The official site of bestselling author Michael Shermer The official site of bestselling author Michael Shermer

A Moral Starting Point

published February 2015
How science can inform ethics
magazine cover

Why is it wrong to enslave or torture other humans, or take their property, or discriminate against them? That these actions are wrong, almost no one disputes. But why are they wrong?

For an answer, most people turn to religion (because God says so), or to philosophy (because rights theory says so), or to political theory (because the social contract says so). In The Moral Arc, published in January, I show how science may also contribute an answer. My moral starting point is the survival and flourishing of sentient beings. By survival, I mean the instinct to live, and by flourishing, I mean having adequate sustenance, safety, shelter, and social relations for physical and mental health. By sentient, I mean emotive, perceptive, sensitive, responsive, conscious, and, especially, having the capacity to feel and to suffer. Instead of using criteria such as tool use, language, reasoning or intelligence, I go deeper into our evolved brains, toward these more basic emotive capacities. There is sound science behind this proposition.

According to the Cambridge Declaration on Consciousness—a statement issued in 2012 by an international group of prominent cognitive and computational neuroscientists, neuropharmacologists and neuroanatomists—there is a continuity between humans and nonhuman animals, and sentience is the most important common characteristic. The neural pathways of emotions, for example, are not confined to higher-level cortical structures in the brain but are found in evolutionarily older subcortical regions. Artificially stimulating the same regions in human and nonhuman animal brains produces the same emotional reactions in both. Attentiveness, decision making, and the emotional capacity to feel and suffer are found across the branches of the evolutionary tree. This is what brings all humans and many nonhuman animals into our moral sphere.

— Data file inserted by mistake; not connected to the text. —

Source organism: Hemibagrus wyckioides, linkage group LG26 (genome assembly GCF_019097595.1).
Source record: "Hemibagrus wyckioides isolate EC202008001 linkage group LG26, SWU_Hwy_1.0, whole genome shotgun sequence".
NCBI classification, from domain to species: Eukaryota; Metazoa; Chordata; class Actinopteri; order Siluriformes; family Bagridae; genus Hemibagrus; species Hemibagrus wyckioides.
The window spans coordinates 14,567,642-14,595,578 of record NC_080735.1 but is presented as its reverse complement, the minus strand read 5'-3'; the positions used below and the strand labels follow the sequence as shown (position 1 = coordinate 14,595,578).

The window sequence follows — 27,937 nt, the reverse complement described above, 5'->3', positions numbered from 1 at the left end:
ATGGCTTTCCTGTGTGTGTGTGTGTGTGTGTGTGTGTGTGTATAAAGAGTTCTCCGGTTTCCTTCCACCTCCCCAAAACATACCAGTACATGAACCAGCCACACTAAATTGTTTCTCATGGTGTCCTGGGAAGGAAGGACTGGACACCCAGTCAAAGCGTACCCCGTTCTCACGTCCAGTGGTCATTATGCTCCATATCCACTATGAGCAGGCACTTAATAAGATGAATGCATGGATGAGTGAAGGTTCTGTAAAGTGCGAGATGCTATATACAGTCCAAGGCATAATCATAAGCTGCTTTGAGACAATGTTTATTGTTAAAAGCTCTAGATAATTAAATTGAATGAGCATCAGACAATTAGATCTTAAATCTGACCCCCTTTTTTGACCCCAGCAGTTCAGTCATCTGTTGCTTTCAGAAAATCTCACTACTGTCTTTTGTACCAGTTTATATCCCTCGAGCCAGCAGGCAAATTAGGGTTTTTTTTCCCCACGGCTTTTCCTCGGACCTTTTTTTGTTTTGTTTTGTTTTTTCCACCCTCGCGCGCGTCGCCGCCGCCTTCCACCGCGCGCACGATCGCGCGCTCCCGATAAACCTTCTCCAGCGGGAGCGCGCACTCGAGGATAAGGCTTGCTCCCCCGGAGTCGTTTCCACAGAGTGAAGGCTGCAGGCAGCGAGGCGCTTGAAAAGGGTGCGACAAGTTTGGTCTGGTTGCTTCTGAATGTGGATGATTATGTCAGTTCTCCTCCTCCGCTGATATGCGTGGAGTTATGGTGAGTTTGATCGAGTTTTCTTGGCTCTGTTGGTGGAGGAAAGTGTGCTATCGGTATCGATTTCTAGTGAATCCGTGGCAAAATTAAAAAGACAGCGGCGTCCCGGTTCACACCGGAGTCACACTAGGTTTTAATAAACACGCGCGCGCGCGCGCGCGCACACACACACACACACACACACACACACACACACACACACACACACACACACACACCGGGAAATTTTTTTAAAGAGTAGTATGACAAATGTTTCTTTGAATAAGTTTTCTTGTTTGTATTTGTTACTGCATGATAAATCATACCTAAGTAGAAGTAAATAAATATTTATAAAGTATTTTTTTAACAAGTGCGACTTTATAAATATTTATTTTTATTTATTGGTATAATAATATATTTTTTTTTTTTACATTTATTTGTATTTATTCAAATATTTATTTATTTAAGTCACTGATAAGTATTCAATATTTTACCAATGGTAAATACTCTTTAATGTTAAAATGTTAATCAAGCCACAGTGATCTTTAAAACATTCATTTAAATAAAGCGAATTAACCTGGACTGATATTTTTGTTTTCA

The arc of the moral universe really is bending toward progress, by which I mean the improvement of the survival and flourishing of individual sentient beings. I emphasize the individual because that is who survives and flourishes, or who suffers and dies, not the group, tribe, race, gender, state or any other collective. Individual beings perceive, emote, respond, love, feel and suffer—not populations, races, genders or groups. Historically, abuses have been most rampant—and body counts have run the highest—when the individual is sacrificed for the good of the group. It happens when people are judged by the color of their skin, or by their gender, or by whom they prefer to sleep with, or by which political or religious group they belong to, or by any other distinguishing trait our species has identified to differentiate among members instead of by the content of their individual character.

The rights revolutions of the past three centuries have focused almost entirely on the freedom and autonomy of individuals, not collectives—on the rights of persons, not groups. Individuals vote, not genders. Individuals want to be treated equally, not races. In fact, most rights protect individuals from being discriminated against as individual members of a group, such as by race, creed, color, gender, and now sexual orientation and gender preference.

The singular and separate organism is to biology and society what the atom is to physics—a fundamental unit of nature. The first principle of the survival and flourishing of sentient beings is grounded in the biological fact that it is the discrete organism that is the main target of natural selection and social evolution, not the group. We are a social species, but we are first and foremost individuals within social groups and therefore ought not to be subservient to the collective.